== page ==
'Don’t want to let schools off the hook': Considering reparations in higher education
For all African Americans whose enslaved ancestors never received their 40 acres and a mule, six professors agreed that the United States needs to pay up.
The department for African and African American Studies hosted its first town hall forum of the year titled “Reparations Now? Looking at Racial Wealth Inequality in a Time of Authoritarianism.” Panelists included professors of public policy, economics, law, and history.
“It’s not an entitlement,” said Amber Hendley, political science and economics graduate student. “It’s more so a debt.”
Paying reparations to African Americans in an attempt to make amends for their ancestors’ suffering has been a topic of debate for over a century.
"I would prefer we not think of college as an individual redress, but also don’t want to let schools off the hook," said Wahneema Lubiano, associate professor of African and African American studies.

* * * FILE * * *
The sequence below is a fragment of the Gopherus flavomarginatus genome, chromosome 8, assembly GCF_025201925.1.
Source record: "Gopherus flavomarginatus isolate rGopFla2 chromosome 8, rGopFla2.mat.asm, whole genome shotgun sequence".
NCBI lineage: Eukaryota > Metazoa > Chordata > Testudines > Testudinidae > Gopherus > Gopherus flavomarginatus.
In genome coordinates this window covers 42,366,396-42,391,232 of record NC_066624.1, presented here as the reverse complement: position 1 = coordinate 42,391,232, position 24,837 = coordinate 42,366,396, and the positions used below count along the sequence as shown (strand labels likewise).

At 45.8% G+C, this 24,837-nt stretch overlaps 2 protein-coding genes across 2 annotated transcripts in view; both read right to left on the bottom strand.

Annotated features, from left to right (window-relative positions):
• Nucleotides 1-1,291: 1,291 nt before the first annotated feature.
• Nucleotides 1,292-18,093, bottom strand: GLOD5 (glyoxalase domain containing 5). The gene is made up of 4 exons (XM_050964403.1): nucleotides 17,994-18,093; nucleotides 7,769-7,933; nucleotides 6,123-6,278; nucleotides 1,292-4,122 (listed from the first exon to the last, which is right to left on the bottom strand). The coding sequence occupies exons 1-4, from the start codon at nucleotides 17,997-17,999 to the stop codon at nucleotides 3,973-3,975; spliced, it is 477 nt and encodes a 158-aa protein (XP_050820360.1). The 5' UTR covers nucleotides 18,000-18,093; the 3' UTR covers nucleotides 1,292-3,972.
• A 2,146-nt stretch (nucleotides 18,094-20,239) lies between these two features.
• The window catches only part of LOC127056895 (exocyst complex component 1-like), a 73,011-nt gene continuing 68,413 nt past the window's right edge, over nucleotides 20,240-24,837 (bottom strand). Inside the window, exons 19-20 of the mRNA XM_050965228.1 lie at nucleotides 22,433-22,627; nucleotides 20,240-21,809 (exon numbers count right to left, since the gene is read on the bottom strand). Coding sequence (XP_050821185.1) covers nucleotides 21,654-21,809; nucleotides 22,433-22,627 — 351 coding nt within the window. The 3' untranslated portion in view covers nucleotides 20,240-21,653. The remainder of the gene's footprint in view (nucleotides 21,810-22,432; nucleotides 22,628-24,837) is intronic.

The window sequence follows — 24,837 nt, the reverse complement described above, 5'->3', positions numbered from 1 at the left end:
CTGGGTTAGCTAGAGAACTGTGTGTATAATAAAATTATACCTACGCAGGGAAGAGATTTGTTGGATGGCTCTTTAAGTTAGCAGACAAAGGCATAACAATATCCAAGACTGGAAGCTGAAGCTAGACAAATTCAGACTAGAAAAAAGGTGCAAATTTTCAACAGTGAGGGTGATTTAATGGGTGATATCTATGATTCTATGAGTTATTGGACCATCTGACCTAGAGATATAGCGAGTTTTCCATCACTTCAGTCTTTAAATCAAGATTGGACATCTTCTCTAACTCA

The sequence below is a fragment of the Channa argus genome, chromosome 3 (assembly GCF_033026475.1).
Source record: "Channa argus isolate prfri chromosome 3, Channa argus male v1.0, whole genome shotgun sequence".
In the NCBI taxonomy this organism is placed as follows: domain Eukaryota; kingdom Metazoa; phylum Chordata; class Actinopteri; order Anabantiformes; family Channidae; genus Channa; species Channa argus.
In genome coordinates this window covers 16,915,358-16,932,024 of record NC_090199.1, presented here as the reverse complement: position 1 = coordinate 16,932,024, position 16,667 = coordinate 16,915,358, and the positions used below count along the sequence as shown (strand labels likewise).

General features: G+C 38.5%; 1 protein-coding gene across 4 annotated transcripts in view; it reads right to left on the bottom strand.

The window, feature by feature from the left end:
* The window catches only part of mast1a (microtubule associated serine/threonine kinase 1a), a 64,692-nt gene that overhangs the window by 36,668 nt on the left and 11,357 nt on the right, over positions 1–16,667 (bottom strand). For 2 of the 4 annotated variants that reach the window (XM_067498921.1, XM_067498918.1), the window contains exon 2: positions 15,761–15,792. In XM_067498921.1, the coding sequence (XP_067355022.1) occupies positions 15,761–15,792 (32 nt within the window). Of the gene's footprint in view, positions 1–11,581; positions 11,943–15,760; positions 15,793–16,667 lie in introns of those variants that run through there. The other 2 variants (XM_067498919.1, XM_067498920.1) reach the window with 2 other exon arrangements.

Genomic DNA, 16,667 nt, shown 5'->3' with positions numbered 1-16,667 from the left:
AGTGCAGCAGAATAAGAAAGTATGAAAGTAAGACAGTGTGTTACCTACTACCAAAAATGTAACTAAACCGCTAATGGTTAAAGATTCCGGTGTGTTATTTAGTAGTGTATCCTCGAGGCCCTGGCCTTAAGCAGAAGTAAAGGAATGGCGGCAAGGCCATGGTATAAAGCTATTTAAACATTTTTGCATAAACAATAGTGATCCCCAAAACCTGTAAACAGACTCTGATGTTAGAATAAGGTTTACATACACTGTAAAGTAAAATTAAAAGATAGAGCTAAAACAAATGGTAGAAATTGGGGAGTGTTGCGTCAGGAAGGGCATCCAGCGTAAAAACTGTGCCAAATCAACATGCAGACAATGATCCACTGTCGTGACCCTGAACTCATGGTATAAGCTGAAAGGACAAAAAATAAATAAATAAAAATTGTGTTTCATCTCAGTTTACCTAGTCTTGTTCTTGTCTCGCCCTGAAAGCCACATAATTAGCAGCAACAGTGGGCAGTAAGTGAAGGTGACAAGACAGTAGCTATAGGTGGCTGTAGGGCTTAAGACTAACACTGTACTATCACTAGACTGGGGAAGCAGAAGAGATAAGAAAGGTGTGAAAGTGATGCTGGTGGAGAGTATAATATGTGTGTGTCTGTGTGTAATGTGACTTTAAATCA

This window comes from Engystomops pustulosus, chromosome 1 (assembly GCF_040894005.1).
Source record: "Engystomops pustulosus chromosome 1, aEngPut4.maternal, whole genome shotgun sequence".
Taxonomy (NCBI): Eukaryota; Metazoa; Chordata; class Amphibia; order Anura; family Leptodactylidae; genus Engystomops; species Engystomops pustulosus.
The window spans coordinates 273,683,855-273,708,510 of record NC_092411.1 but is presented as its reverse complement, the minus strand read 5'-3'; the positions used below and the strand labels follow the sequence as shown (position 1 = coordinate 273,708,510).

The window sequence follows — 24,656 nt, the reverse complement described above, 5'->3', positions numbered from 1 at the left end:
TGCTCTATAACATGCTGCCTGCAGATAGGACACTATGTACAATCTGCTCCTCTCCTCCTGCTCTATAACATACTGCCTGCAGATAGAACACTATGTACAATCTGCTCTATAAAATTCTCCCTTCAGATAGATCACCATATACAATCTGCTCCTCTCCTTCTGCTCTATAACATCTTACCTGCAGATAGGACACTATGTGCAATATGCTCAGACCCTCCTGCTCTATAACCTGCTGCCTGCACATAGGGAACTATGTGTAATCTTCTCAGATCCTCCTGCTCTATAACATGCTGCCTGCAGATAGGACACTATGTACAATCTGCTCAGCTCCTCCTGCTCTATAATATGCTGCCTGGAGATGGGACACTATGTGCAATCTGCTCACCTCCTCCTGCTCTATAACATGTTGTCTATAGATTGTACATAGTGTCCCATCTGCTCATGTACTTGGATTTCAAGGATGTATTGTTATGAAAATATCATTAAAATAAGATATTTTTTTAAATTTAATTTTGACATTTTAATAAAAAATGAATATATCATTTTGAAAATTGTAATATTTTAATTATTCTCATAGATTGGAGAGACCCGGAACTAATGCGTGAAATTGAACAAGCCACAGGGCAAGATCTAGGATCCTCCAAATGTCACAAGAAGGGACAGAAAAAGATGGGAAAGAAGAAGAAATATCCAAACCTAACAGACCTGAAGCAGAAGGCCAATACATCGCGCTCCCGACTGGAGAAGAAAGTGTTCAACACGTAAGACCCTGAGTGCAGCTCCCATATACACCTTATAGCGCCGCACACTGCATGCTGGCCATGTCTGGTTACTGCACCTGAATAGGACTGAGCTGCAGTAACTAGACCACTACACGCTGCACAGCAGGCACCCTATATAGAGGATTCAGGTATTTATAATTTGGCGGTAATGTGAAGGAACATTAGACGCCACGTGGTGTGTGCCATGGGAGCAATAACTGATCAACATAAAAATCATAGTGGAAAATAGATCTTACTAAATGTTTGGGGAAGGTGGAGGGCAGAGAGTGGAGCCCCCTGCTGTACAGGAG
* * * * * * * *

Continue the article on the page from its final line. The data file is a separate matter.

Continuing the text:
When asked about reparations in higher education, some panelists said limiting the conversation to universities was not enough because the issue spans many realms and requires many people to work together.
“Rather than having individual institutions set up plaques or monuments or attempt to make redress for the descendants of the folks who were compelled to work on their campuses, really what they should do is form a consortium that recovers the key lobbying route for reparations for all African Americans,” said William “Sandy” Darity, panelist and Samuel DuBois Cook professor of public policy.
Malik Edwards, professor of law at North Carolina Central University, said the fact that universities are acknowledging that they have benefitted from slave labor is important. In recent years, Georgetown University announced that it would give preferential admissions to descendants of slaves that worked on Georgetown’s campus more than 100 years ago.
However, colleges are still benefitting from African American labor without giving African Americans opportunities to improve their standing, he argued.
“You need to look at the exploitation that’s going on in universities currently. Look at folks who clean up, look at the folks who serve food, how have they found themselves in that position?” Edwards asked. “What opportunities are being created for African Americans in the current context?”
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